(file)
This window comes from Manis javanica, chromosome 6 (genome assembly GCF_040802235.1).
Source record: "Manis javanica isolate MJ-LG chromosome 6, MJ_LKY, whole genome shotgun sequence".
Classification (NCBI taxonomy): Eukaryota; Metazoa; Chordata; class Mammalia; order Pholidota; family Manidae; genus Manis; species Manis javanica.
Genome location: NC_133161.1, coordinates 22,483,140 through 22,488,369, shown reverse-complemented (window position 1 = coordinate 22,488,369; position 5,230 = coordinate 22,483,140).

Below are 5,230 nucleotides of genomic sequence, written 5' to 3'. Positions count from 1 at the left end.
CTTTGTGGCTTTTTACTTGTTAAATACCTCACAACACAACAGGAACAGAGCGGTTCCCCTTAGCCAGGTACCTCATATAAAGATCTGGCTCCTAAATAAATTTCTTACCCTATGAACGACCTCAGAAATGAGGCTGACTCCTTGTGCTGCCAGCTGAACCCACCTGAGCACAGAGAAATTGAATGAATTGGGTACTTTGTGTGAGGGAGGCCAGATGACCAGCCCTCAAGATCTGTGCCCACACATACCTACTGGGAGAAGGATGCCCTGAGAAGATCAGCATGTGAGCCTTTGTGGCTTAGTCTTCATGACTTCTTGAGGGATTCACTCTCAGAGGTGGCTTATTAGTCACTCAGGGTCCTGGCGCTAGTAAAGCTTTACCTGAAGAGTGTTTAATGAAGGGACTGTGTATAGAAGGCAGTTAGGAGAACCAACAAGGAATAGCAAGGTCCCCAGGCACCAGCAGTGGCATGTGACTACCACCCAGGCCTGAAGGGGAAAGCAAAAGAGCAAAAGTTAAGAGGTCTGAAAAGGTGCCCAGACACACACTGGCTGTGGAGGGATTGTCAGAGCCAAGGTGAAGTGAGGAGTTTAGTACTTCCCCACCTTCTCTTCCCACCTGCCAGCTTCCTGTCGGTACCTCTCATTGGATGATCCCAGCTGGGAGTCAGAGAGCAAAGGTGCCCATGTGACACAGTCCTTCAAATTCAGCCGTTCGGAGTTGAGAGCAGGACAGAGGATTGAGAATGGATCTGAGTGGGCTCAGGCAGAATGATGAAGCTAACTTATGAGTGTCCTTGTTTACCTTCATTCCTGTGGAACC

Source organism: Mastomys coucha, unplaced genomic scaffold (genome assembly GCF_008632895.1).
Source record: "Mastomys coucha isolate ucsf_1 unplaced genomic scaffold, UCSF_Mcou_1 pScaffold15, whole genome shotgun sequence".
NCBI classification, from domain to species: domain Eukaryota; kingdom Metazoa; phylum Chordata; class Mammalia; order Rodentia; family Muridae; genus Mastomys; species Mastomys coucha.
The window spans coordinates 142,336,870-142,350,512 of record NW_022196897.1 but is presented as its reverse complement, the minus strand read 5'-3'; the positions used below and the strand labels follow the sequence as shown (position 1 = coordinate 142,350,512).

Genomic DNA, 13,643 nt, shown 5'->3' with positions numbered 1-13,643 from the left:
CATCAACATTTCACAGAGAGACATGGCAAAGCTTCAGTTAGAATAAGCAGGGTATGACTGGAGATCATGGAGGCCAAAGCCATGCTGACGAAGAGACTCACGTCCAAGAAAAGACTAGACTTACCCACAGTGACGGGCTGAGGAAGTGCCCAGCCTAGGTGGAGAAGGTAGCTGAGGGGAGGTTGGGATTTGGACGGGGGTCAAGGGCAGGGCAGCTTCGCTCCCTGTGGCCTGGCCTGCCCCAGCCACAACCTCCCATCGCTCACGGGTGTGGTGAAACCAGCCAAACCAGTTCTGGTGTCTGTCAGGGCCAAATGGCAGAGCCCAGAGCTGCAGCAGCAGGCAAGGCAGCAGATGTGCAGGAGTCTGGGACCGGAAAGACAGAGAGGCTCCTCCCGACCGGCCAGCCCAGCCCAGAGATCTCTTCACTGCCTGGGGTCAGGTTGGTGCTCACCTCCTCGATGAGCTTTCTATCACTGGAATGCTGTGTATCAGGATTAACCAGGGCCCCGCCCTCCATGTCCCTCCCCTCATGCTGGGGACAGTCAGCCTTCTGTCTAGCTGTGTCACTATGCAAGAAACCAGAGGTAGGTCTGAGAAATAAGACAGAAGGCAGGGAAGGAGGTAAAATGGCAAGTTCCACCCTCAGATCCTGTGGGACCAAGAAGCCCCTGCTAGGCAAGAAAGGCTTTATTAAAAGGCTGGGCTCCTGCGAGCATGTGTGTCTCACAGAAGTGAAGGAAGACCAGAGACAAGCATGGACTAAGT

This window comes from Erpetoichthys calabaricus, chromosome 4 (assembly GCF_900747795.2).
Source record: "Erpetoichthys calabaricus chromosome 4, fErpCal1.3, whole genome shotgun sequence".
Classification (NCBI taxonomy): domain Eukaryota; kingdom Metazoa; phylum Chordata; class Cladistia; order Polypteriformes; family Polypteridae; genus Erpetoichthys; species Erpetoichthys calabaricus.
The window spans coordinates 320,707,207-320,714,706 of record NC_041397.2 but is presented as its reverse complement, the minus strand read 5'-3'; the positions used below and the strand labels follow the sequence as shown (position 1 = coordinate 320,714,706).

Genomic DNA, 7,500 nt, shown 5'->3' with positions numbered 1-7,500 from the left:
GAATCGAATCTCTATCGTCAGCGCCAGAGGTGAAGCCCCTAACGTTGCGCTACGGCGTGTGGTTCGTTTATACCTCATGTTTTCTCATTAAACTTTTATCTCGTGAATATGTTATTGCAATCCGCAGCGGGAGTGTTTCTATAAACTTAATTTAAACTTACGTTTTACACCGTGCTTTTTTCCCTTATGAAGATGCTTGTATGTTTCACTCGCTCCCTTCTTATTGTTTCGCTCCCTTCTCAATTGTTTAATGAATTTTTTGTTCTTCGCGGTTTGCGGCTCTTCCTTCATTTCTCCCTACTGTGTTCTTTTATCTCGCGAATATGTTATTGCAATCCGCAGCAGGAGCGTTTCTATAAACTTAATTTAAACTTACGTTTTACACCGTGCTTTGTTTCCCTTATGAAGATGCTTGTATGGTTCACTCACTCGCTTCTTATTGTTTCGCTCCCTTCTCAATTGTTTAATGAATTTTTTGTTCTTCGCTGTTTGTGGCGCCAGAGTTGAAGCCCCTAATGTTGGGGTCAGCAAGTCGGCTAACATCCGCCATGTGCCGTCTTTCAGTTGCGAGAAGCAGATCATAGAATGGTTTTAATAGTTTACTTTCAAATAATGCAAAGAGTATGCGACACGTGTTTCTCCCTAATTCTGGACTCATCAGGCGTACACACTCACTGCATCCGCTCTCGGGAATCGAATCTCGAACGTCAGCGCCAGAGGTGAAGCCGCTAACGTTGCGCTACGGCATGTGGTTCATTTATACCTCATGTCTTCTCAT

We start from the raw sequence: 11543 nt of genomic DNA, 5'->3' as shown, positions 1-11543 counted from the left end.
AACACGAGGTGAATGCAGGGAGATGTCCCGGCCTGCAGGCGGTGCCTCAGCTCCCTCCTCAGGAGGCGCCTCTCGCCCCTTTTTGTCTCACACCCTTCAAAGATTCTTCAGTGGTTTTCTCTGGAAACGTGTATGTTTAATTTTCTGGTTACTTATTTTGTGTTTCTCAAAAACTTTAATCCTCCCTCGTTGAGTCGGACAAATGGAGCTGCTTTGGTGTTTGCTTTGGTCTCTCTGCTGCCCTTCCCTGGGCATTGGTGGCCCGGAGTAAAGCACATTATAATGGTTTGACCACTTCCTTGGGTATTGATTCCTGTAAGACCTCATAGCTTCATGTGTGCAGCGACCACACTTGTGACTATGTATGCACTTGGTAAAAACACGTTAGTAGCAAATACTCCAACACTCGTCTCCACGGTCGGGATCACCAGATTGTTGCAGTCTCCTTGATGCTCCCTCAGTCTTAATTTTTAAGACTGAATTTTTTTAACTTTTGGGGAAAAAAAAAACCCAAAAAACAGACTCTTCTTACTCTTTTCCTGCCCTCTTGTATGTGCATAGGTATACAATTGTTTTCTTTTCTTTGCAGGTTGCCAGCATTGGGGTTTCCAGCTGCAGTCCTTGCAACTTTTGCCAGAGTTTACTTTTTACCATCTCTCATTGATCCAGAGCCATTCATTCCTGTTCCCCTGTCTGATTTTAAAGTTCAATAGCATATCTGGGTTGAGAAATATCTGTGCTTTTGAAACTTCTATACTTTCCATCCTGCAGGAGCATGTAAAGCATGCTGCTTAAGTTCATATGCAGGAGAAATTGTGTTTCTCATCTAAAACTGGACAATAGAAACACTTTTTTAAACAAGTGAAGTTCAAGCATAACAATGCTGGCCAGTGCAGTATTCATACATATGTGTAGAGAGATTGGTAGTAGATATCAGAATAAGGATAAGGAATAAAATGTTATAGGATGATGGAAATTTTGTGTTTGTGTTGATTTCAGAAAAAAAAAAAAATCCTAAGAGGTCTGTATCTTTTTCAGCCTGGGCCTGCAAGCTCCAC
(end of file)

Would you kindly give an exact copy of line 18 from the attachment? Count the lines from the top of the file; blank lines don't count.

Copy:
GAATCGAATCTCTATCGTCAGCGCCAGAGGTGAAGCCCCTAACGTTGCGCTACGGCGTGTGGTTCGTTTATACCTCATGTTTTCTCATTAAACTTTTATCTCGTGAATATGTTATTGCAATCCGCAGCGGGAGTGTTTCTATAAACTTAATTTAAACTTACGTTTTACACCGTGCTTTTTTCCCTTATGAAGATGCTTGTATGTTTCACTCGCTCCCTTCTTATTGTTTCGCTCCCTTCTCAATTGTTTAATGAATTTTTTGTTCTTCGCGGTTTGCGGCTCTTCCTTCATTTCTCCCTACTGTGTTCTTTTATCTCGCGAATATGTTATTGCAATCCGCAGCAGGAGCGTTTCTATAAACTTAATTTAAACTTACGTTTTACACCGTGCTTTGTTTCCCTTATGAAGATGCTTGTATGGTTCACTCACTCGCTTCTTATTGTTTCGCTCCCTTCTCAATTGTTTAATGAATTTTTTGTTCTTCGCTGTTTGTGGCGCCAGAGTTGAAGCCCCTAATGTTGGGGTCAGCAAGTCGGCTAACATCCGCCATGTGCCGTCTTTCAGTTGCGAGAAGCAGATCATAGAATGGTTTTAATAGTTTACTTTCAAATAATGCAAAGAGTATGCGACACGTGTTTCTCCCTAATTCTGGACTCATCAGGCGTACACACTCACTGCATCCGCTCTCGGGAATCGAATCTCGAACGTCAGCGCCAGAGGTGAAGCCGCTAACGTTGCGCTACGGCATGTGGTTCATTTATACCTCATGTCTTCTCAT